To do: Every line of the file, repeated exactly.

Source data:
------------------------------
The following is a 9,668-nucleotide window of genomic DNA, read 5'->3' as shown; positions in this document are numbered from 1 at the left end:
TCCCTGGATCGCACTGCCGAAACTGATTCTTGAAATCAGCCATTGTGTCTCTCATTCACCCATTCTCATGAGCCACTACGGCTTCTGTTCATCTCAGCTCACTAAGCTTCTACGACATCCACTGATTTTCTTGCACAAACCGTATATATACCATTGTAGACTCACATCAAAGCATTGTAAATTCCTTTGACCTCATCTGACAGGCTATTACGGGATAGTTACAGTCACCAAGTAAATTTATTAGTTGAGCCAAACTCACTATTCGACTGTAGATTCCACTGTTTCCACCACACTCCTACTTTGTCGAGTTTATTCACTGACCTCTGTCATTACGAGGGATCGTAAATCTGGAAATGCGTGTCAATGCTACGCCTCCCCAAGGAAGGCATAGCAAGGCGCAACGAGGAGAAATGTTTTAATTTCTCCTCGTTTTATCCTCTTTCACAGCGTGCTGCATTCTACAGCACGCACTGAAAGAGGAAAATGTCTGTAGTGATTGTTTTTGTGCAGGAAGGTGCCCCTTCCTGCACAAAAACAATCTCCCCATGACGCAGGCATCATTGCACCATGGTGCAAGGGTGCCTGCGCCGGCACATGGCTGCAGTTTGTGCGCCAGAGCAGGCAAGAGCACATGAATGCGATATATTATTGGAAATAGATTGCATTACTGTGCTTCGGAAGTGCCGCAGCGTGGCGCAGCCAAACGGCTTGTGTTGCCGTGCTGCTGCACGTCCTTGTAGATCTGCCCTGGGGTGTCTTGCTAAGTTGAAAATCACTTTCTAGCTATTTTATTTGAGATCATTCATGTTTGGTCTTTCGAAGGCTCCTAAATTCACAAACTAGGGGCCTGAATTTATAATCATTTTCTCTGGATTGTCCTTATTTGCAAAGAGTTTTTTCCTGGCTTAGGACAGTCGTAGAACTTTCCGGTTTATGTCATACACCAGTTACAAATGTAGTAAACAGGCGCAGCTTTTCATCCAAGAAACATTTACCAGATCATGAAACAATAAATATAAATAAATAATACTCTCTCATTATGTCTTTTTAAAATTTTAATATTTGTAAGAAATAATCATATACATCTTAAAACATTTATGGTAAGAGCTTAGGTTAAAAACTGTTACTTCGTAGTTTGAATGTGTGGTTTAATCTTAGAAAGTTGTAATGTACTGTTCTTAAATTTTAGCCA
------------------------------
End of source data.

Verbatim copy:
The following is a 9,668-nucleotide window of genomic DNA, read 5'->3' as shown; positions in this document are numbered from 1 at the left end:
TCCCTGGATCGCACTGCCGAAACTGATTCTTGAAATCAGCCATTGTGTCTCTCATTCACCCATTCTCATGAGCCACTACGGCTTCTGTTCATCTCAGCTCACTAAGCTTCTACGACATCCACTGATTTTCTTGCACAAACCGTATATATACCATTGTAGACTCACATCAAAGCATTGTAAATTCCTTTGACCTCATCTGACAGGCTATTACGGGATAGTTACAGTCACCAAGTAAATTTATTAGTTGAGCCAAACTCACTATTCGACTGTAGATTCCACTGTTTCCACCACACTCCTACTTTGTCGAGTTTATTCACTGACCTCTGTCATTACGAGGGATCGTAAATCTGGAAATGCGTGTCAATGCTACGCCTCCCCAAGGAAGGCATAGCAAGGCGCAACGAGGAGAAATGTTTTAATTTCTCCTCGTTTTATCCTCTTTCACAGCGTGCTGCATTCTACAGCACGCACTGAAAGAGGAAAATGTCTGTAGTGATTGTTTTTGTGCAGGAAGGTGCCCCTTCCTGCACAAAAACAATCTCCCCATGACGCAGGCATCATTGCACCATGGTGCAAGGGTGCCTGCGCCGGCACATGGCTGCAGTTTGTGCGCCAGAGCAGGCAAGAGCACATGAATGCGATATATTATTGGAAATAGATTGCATTACTGTGCTTCGGAAGTGCCGCAGCGTGGCGCAGCCAAACGGCTTGTGTTGCCGTGCTGCTGCACGTCCTTGTAGATCTGCCCTGGGGTGTCTTGCTAAGTTGAAAATCACTTTCTAGCTATTTTATTTGAGATCATTCATGTTTGGTCTTTCGAAGGCTCCTAAATTCACAAACTAGGGGCCTGAATTTATAATCATTTTCTCTGGATTGTCCTTATTTGCAAAGAGTTTTTTCCTGGCTTAGGACAGTCGTAGAACTTTCCGGTTTATGTCATACACCAGTTACAAATGTAGTAAACAGGCGCAGCTTTTCATCCAAGAAACATTTACCAGATCATGAAACAATAAATATAAATAAATAATACTCTCTCATTATGTCTTTTTAAAATTTTAATATTTGTAAGAAATAATCATATACATCTTAAAACATTTATGGTAAGAGCTTAGGTTAAAAACTGTTACTTCGTAGTTTGAATGTGTGGTTTAATCTTAGAAAGTTGTAATGTACTGTTCTTAAATTTTAGCCA